Aligning words and deeds

Congregation reshapes its vision — and mission statement

By Donna Frischknecht Jackson | Presbyterians Today

 

Church: First Presbyterian Church  |  Location: Sterling, Illinois  |  Members: 156
Matthew 25 Focus: Building congregational vitality
Local Situation: A changing community means a change in vision.

Church display caseWhen the Rev. Dr. Christina Berry enrolled her congregation to become a Matthew 25 church, little did she know just how the Spirit would move among them. After reviewing the areas of focus that her flock could engage in — building congregational vitality, dismantling structural racism and eradicating systemic poverty — focusing on vitality made the most sense for an all-white congregation living in the shadow of glory days gone by.

First Presbyterian Church of Sterling, Illinois, founded in 1844, once thrived thanks to the local steel mills. After a fire in 1922, the congregation rebuilt its current three-story structure, complete with a gym. The embarrassment of riches continued for a few more decades. Berry came across a capital campaign brochure from 1963 for a Christian Education wing that highlighted the “problem with growth.” “Children were swinging from the rafters,” she said. The steel industry, though, declined in the 1990s, leaving First Presbyterian with a cavernous building no longer ripping at the seams. “We now have 70 in worship on average,” said Berry.

While congregational vitality seemed like the thing First Presbyterian needed, Berry was clear that this was not about “getting butts in the pews.” The Matthew 25 work began a year before the pandemic shuttered church buildings in March 2020. Using the “Seven Marks of Congregational Vitality” from the PC(USA)’s Vital Congregations initiative, Berry began session meetings inviting elders to explore one mark and assess how they measured up. The discussions of hospitality revealed how the congregation was already on that path. Just a few years before, a gay man began attending the church. He was hesitant, though, to join. He met with the session and shared his faith journey. Berry recalled that there wasn’t a dry eye around the table. That moment was a shift for the congregation in redefining what it meant to be welcoming. The Christian Education wing built in 1963 was now opened to LGBTQ+ youth in the community.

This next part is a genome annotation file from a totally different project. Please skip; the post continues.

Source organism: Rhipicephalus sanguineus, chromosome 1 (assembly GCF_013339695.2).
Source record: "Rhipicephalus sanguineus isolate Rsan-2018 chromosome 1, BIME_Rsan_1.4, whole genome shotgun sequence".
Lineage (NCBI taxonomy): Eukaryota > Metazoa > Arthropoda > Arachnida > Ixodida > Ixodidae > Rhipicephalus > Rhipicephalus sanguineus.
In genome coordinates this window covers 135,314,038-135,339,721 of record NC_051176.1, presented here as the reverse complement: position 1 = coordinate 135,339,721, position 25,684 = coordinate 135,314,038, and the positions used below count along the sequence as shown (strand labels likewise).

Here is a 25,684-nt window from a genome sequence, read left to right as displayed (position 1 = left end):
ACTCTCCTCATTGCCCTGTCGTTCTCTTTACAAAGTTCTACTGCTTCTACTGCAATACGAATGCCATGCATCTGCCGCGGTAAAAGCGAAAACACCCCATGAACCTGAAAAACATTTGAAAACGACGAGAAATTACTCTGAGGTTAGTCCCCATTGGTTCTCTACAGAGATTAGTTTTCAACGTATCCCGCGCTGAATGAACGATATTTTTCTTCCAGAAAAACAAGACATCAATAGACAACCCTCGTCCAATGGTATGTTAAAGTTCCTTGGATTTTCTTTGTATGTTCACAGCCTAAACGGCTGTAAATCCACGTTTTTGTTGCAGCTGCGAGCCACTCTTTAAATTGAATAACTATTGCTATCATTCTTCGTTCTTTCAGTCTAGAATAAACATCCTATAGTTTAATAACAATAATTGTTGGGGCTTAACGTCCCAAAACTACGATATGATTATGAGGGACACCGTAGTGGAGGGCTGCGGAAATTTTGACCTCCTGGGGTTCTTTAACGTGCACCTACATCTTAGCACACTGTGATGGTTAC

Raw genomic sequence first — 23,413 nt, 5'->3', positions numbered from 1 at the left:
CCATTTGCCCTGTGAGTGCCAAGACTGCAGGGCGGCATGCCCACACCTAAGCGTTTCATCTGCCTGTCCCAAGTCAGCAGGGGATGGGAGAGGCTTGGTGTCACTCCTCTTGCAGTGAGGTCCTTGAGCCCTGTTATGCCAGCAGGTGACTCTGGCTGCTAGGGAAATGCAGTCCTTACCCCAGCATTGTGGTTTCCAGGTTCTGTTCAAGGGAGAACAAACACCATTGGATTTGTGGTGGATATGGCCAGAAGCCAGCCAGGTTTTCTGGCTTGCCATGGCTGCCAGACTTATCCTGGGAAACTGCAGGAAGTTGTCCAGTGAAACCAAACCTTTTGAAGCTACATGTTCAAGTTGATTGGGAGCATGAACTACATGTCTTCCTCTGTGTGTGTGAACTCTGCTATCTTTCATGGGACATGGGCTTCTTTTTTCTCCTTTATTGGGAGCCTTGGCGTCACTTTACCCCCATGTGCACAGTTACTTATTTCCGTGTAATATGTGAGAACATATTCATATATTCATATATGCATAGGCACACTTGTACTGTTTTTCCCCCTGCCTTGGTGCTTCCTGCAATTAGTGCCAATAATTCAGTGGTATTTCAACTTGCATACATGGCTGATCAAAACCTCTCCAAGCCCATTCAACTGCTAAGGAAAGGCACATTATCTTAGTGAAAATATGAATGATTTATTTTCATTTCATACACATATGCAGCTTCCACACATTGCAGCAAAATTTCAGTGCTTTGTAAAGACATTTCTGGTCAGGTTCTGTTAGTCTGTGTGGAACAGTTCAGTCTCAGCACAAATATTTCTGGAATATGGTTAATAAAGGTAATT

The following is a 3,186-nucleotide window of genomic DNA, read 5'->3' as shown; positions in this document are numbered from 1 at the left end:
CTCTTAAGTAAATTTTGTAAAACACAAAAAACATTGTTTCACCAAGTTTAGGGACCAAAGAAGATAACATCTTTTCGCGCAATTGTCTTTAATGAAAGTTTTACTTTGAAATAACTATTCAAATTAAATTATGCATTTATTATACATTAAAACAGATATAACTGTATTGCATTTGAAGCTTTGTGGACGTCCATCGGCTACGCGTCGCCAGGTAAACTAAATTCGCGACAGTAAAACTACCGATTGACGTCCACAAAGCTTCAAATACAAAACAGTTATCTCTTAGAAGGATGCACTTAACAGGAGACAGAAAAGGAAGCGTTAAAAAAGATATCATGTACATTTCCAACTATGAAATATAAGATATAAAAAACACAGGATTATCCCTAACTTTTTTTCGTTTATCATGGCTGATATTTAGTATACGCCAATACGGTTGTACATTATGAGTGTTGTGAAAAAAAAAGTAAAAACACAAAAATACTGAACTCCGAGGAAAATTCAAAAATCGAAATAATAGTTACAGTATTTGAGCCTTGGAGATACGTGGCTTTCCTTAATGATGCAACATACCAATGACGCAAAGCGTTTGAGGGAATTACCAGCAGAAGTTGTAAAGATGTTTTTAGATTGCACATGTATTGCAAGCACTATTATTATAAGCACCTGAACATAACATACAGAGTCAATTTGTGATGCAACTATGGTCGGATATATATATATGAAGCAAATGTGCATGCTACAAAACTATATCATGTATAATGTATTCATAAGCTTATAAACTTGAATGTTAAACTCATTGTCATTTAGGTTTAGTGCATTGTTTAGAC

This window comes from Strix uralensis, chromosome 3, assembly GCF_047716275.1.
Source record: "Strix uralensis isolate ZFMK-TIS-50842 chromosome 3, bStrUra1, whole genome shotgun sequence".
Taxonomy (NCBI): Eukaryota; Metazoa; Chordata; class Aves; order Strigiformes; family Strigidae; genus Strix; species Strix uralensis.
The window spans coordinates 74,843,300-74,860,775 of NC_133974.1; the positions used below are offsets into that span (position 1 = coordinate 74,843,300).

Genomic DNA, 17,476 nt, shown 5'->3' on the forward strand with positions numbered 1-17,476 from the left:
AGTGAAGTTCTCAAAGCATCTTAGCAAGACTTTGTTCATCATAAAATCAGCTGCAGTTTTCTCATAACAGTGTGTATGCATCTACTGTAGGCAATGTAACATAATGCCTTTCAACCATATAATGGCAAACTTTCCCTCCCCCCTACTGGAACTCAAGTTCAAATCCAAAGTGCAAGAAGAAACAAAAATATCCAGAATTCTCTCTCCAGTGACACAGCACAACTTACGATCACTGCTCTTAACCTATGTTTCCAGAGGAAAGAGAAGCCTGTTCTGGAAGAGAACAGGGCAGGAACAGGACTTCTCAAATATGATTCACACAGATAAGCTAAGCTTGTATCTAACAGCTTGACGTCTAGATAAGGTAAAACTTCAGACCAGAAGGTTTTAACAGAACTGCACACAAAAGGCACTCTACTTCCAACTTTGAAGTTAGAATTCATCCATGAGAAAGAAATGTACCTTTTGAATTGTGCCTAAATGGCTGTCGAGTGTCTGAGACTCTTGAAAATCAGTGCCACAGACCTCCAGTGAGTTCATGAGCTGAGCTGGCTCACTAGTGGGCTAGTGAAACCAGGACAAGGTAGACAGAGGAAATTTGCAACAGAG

Berry began seeing how focusing on congregational vitality was actually becoming a “Trojan horse,” leading the congregation to ministries of justice that they had not seen before. Their search for what it meant to be vital led to deepening their understanding of being hospitable, which led to broadening what being Presbyterian meant, which led to broadening who a Presbyterian is.

“We are now known as ‘that’ church,” Berry said with pride: “that” church, which welcomes the LGBTQ+ community; “that” church, which promotes antiracism awareness in the community — all because questions of vitality have led to questions of justice.

Another change Berry is seeing is a radical one, involving a church committee that is often the hardest to change: finance. However, it has been that committee, said Berry, who has aligned its mission statement with the work of Matthew 25. “They are no longer saying that they ‘protecting and maintaining the principal,’” Berry said, but rather, “they are now ‘managing the money that will support ministries.’”

“Matthew 25 is leading us to rewrite statements that are meant to guide us,” said Berry, mulling over what a revamped statement the congregation might say. Berry has in mind a paraphrase of a Talmudic saying, which is a commentary on Micah 6:8: “Do not be daunted by the enormity of the world’s grief. Do justly, now. Love mercy, now. Walk humbly, now. You are not obligated to complete the work, but neither are you free to abandon it.”

Donna Frischknecht Jackson is editor of Presbyterians Today.


Lessons learned

First Presbyterian discovered leaning into Matthew 25 meant updating the church’s mission statements. A summer exercise for your church might be reviewing its current mission statement and questioning if it reflects what the church is called to be — and do.

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